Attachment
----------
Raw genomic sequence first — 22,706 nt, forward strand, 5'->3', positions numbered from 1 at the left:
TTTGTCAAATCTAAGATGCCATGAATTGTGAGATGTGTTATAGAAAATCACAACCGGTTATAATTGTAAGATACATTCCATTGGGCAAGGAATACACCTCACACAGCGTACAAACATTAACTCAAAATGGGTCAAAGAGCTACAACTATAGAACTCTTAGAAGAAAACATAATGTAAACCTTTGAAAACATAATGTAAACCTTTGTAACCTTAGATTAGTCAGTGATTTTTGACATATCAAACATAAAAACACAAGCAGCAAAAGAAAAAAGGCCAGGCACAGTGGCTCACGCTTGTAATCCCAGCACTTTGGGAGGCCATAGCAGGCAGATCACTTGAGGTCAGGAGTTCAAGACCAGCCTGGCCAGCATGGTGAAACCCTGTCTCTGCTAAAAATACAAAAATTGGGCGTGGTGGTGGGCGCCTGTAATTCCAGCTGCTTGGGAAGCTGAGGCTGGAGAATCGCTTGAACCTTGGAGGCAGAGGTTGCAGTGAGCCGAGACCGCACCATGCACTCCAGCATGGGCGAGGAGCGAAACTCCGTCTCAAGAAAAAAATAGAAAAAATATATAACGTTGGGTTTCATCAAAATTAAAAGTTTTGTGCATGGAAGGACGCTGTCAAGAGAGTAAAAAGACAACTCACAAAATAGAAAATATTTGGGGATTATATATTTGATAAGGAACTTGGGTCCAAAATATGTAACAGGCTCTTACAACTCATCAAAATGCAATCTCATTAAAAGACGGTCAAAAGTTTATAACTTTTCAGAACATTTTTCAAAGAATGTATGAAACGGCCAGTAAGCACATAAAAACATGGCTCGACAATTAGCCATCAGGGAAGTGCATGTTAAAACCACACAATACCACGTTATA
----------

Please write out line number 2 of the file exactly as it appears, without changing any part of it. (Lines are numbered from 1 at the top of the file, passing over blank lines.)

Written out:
TTTGTCAAATCTAAGATGCCATGAATTGTGAGATGTGTTATAGAAAATCACAACCGGTTATAATTGTAAGATACATTCCATTGGGCAAGGAATACACCTCACACAGCGTACAAACATTAACTCAAAATGGGTCAAAGAGCTACAACTATAGAACTCTTAGAAGAAAACATAATGTAAACCTTTGAAAACATAATGTAAACCTTTGTAACCTTAGATTAGTCAGTGATTTTTGACATATCAAACATAAAAACACAAGCAGCAAAAGAAAAAAGGCCAGGCACAGTGGCTCACGCTTGTAATCCCAGCACTTTGGGAGGCCATAGCAGGCAGATCACTTGAGGTCAGGAGTTCAAGACCAGCCTGGCCAGCATGGTGAAACCCTGTCTCTGCTAAAAATACAAAAATTGGGCGTGGTGGTGGGCGCCTGTAATTCCAGCTGCTTGGGAAGCTGAGGCTGGAGAATCGCTTGAACCTTGGAGGCAGAGGTTGCAGTGAGCCGAGACCGCACCATGCACTCCAGCATGGGCGAGGAGCGAAACTCCGTCTCAAGAAAAAAATAGAAAAAATATATAACGTTGGGTTTCATCAAAATTAAAAGTTTTGTGCATGGAAGGACGCTGTCAAGAGAGTAAAAAGACAACTCACAAAATAGAAAATATTTGGGGATTATATATTTGATAAGGAACTTGGGTCCAAAATATGTAACAGGCTCTTACAACTCATCAAAATGCAATCTCATTAAAAGACGGTCAAAAGTTTATAACTTTTCAGAACATTTTTCAAAGAATGTATGAAACGGCCAGTAAGCACATAAAAACATGGCTCGACAATTAGCCATCAGGGAAGTGCATGTTAAAACCACACAATACCACGTTATA